128 benefit from New South Wales Aboriginal Land Council scholarships

10 June, 2009


128 benefit from New South Wales Aboriginal Land Council scholarships                                                                                

June 10 2009

The academic achievements of Aboriginal people were rewarded today with the announcement of 128 successful recipients of the NSW Aboriginal Land Council's educational scholarships.

NSWALC's Chairperson, Bev Manton, said the Council was ecstatic to be able to offer a large number of educational opportunities to Aboriginal people throughout the state.

"There is a strong commitment by Aboriginal people to advancing their educational outcomes," Ms Manton said.

"Aboriginal communities recognise that education can improve their economic and social well-being.

"It is NSWALC's goal that Aboriginal people should be able to participate fully in education, employment and society.

The 128 scholarship winners come from many different backgrounds and some have had to overcome significant barriers to study. "

The scholarships had been able to help such worth recipients as:

  • A young Aboriginal man from the Newcastle suburb of Lambton to help finish the last year of his medical degree at the University of Newcastle
  • A significant number of Aboriginal people to complete community services degrees and trade courses
  • Teachers, scientists and nurses.

Ms Manton said, the need for scholarship funding for Aboriginal people would continue to grow.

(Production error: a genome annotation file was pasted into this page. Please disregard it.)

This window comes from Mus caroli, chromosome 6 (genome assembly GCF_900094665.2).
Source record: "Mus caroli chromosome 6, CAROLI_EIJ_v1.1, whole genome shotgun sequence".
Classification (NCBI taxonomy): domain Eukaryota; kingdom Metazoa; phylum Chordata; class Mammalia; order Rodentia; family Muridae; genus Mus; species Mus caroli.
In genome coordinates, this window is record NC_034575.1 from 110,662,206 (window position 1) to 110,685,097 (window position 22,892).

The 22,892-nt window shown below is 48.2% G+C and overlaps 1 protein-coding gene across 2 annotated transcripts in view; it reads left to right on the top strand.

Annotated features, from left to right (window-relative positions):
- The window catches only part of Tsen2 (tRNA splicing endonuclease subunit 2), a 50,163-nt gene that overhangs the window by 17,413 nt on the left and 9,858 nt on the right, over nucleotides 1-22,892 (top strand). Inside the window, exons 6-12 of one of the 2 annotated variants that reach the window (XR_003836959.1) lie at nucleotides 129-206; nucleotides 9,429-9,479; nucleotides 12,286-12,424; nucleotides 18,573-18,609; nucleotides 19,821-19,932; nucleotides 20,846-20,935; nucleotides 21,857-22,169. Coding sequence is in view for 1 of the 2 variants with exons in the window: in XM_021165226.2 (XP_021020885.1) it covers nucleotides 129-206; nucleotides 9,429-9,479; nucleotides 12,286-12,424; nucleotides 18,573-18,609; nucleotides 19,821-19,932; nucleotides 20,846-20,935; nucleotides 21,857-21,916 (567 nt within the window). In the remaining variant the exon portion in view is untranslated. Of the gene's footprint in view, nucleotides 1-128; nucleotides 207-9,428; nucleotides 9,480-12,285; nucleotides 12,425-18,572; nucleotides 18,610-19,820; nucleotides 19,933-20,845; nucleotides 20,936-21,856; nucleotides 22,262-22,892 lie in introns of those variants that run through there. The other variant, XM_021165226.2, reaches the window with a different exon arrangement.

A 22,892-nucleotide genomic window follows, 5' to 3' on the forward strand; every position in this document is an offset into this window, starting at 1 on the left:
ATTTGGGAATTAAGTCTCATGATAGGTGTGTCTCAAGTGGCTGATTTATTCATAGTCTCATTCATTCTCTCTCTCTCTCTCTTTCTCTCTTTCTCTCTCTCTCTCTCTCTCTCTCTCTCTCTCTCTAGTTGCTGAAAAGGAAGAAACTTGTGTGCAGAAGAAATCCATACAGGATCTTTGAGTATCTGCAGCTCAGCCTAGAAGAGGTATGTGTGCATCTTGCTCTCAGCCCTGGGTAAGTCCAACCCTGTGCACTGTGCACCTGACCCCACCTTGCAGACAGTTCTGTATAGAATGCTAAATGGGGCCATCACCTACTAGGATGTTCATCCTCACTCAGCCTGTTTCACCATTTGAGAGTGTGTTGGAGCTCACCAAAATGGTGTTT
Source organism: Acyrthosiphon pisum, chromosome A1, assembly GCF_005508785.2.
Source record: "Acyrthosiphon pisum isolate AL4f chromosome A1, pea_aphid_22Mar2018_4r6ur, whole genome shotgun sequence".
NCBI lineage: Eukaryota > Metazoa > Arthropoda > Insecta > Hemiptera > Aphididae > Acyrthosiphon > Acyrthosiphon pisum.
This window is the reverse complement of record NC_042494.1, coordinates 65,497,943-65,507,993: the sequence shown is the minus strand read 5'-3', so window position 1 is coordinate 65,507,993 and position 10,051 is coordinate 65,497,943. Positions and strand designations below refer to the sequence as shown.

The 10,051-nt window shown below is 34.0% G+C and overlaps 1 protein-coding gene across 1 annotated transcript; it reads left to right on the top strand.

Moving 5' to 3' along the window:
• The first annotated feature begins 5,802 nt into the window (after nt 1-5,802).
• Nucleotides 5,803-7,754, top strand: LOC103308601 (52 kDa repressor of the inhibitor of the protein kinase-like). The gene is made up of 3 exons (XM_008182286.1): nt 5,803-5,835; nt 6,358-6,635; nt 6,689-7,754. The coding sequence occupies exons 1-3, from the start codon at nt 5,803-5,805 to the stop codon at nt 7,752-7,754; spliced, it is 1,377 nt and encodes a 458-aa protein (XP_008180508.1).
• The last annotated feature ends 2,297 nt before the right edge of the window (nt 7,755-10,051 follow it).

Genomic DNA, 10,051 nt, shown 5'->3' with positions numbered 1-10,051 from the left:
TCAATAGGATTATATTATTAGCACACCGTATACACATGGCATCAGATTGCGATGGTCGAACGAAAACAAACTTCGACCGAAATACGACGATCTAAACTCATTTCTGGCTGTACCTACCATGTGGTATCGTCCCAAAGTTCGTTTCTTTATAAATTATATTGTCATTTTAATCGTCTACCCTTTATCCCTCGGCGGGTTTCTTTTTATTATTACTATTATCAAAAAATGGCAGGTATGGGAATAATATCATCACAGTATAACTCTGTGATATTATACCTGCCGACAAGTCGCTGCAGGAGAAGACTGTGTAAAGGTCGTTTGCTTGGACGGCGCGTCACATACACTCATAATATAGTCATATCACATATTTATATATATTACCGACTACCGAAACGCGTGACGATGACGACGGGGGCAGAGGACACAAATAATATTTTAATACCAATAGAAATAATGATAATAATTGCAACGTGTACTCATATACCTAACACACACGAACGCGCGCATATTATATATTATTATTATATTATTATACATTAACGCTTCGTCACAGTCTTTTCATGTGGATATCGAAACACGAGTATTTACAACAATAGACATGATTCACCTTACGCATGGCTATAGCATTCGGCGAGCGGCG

"Our new Education Endowment Fund, established with $30 million dollars of NSWALC's own funds, will provide up to 200 scholarships a year for students ranging from primary school age to mature age students," she added.

"The separate Freddy Fricke Scholarship seeks to address the lack of Aboriginal people working in the professions including medicine, finance and commerce. Four Aboriginal Australians had been successful in gaining these scholarships".

Recipients included:

  • A young woman from Newcastle to help her complete her degree in medical radiation science, and
  • A young man who was studying for an Applied Science Degree at the University of Western Sydney

"Both scholarship streams demonstrate to Aboriginal children the benefits of committing to school and going on to tertiary education.

"It will also let them know that with effort and persistence it is possible to achieve regardless of any disadvantage," Ms Manton added.

"By encouraging more Aboriginal people to stay at school and achieve academically we know we are making a solid contribution to the number who may well become the leaders of the next generation."

"The scholarships allowed greater numbers of Aboriginal people to gain professional qualifications and thus inspire others.

"Today, there are Aboriginal judges, magistrates, lawyers, politicians, accountants, educators, university graduates and post-graduates in many disciplines.

"I wish to acknowledge and thank those people who have contributed to the scholarships we have awarded today for their enormous generosity and support," said Ms Manton.

Further Information: Peter Windsor: 0400 554 603


We pay our respects to the Traditional Owners of the lands where we work as well as across the lands we travel through. We also acknowledge our Elders past, present and emerging.

Artwork Credit: Craig Cromelin, from a painting he did titled, "4 favourite fishing holes". It is a snippet of his growing years on the Lachlan River, featuring yabby, turtle, fish and family.